The Writing Game Part 1

Opening remarks:

Prepare for run-ons, randomness, and disjointed thoughts.

Meat and potatoes:

So, given that I've had tons of time off I figured I'd get back into writing, and what could be better than writing comic scripts? Well, doing so for fun, personal progress, and any reason other than a for profit purpose makes it seem like such an endeavor can only end well, right? I don't intend to answer that any time soon, by the way. I figured, why not hone my basically nonexistent craft while I have the time to do so? Done. I started rehashing stuff I wrote from five-ish years ago and what have you, only to discover that I stupidly left a good portion of my already somewhat fleshed out story arcs, character profiles, and issue breakdowns back in Pennsylvania! I was (and still am) so pissed at myself for doing this as I wouldn't have had to "waste" time redoing stuff that was already done. That being said, I've mostly worked on expanding story ideas, character interactions, and individual issue plots, so too much time hasn't been wasted on recovering old ideas.

There aren't too many helpful guides to writing comic scripts out there, at least not as far as my dumbass has been able to find, so I started scouring the bonus sections of those more expensive (read deluxe, limited, or whatever ) collected editions that I did bring over with me for sample scripts. Thankfully I found one in Batman: Year One, several in the three volumes of Y: The Last Man, and even a good bit from Daredevil: The Man Without Fear. I'll also mention Storm Dogs as I take any excuse I can to bring up that series. Daredevil's features both more of a traditional script that I assume most publishers have adopted some form of, as well as that of a short story format that gets reworked into a more manageable script. Since I find it easier to start out in short story format, this one got me more interested, but strangely, it's not as helpful as the more traditional one. Color me confused. A while back, I stumbled upon (found by Google searching) some online script samples and someone from here also helpfully posted the same link. (I'd forgotten about it, hence the helpfulness) Additionally, there are guidelines that can be found on both Darkhorse and Image websites for both writer and artist submissions so I've included those for any who are interested. Phew! Time to break up this huge wall of text.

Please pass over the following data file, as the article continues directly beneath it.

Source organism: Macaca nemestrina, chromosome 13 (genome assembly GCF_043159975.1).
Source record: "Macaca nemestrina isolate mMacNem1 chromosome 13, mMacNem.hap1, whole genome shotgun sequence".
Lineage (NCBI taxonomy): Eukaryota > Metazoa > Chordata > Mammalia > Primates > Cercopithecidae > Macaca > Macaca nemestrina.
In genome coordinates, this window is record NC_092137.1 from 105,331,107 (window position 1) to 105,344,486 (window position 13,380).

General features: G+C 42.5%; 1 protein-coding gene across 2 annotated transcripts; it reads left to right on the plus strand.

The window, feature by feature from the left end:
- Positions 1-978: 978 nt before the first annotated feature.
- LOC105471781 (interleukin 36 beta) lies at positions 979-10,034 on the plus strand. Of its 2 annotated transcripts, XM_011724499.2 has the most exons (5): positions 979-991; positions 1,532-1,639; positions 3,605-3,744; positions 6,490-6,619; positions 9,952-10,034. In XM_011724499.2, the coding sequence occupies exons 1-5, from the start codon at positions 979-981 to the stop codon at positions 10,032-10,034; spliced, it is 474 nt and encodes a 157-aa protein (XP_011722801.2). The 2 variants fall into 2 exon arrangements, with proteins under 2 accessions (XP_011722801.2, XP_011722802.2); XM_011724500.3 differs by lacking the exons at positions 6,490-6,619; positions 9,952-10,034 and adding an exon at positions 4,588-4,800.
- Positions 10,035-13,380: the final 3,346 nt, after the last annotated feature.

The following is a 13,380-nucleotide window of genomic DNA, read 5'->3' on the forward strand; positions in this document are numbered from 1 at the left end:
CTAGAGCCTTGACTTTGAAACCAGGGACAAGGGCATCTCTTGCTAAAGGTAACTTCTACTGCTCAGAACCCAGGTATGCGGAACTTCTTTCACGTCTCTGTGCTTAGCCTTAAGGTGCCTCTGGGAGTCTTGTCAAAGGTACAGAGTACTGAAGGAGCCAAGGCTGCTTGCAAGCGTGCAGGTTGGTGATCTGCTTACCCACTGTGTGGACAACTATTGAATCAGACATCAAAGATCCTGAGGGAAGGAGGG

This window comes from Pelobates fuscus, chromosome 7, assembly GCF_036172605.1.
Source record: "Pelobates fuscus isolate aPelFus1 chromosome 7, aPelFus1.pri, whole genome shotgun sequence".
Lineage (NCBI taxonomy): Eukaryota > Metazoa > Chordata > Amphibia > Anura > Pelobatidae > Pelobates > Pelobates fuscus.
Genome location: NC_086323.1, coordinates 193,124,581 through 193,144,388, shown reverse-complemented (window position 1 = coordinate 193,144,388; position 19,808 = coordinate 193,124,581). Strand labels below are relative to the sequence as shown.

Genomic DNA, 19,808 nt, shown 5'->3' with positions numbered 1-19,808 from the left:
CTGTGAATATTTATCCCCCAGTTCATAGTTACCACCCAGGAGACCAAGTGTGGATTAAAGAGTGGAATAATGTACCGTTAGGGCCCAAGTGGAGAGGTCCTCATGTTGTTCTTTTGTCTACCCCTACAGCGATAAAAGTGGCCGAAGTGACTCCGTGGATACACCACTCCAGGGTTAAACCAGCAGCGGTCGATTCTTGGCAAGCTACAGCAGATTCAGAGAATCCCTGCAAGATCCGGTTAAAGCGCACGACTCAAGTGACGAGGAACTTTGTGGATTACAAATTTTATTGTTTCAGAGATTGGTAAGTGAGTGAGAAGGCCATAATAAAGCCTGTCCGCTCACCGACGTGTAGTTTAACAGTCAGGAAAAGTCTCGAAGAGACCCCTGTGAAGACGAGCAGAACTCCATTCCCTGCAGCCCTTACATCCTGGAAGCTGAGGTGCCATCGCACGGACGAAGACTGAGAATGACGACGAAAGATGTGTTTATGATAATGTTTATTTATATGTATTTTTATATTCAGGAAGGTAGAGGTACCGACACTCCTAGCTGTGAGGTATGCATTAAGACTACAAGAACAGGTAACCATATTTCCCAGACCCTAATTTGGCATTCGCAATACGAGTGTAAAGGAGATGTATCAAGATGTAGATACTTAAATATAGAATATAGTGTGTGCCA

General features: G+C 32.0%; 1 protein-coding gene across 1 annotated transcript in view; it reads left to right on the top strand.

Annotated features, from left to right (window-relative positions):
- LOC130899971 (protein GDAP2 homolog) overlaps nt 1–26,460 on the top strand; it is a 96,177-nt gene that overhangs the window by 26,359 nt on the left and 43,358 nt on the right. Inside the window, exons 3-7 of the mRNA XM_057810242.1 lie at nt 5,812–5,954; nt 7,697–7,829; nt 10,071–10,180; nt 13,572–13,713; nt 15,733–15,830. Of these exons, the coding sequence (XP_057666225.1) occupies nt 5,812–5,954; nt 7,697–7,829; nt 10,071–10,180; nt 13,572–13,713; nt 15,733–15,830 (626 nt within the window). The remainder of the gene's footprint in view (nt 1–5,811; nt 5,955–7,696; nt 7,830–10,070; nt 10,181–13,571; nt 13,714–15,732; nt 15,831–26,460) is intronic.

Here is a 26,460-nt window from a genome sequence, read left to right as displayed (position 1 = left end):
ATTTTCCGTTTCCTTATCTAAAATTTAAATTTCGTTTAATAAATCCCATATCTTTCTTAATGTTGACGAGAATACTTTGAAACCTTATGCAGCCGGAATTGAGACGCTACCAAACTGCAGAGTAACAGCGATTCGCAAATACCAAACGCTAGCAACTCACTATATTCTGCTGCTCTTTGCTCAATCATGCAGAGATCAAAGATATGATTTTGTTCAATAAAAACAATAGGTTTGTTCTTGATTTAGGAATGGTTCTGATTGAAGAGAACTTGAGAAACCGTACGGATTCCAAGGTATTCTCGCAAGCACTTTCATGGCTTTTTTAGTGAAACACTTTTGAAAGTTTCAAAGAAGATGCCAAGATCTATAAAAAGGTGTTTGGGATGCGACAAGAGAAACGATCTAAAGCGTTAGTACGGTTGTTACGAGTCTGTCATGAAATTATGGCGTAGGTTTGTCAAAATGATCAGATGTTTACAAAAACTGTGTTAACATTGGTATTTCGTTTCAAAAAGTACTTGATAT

Advice:

Some helpful advice that I've heard about aspiring writers is to write every day and to write different things. Easier said than done definitely applies here but it makes total sense. Also, don't worry about getting everything perfect the first time- that's what drafts are for. Sadly, I can't remember who said that. Some other advice I saw on ehow was to just grab a random comic, and break it down page by page by analyzing what happens in each panel. It seems legit but I've yet to do it with a whole issue as that seems thoroughly exhausting.

Hilary Goldstein, offers some helpful insight into writing a comic script here. He also recommended DC comics guide to writing which I'll definitely end up grabbing. I bring him up yet again as I recently an invaluable tool from backing his kickstarter for his comic series Golem- a script book which features art layouts in addition to the script so it helps to better illustrate how the gap is bridged between the word and the art.

Closing remarks:

For now, especially that I have the luxury of time on my hands, I'll keep trucking along and doing something that involves writing or learn about writing every day. Thankfully, this also includes reading comics more conscientiously and paying more attention to what happens in each panel, how many on are the page, POV's, and the like. Best of luck to all of you aspiring artists! I wish you all the best as now is an awesome time to be a comic creator/collaborator. Comments, criticisms and advice are always welcome, especially from published authors. :-)

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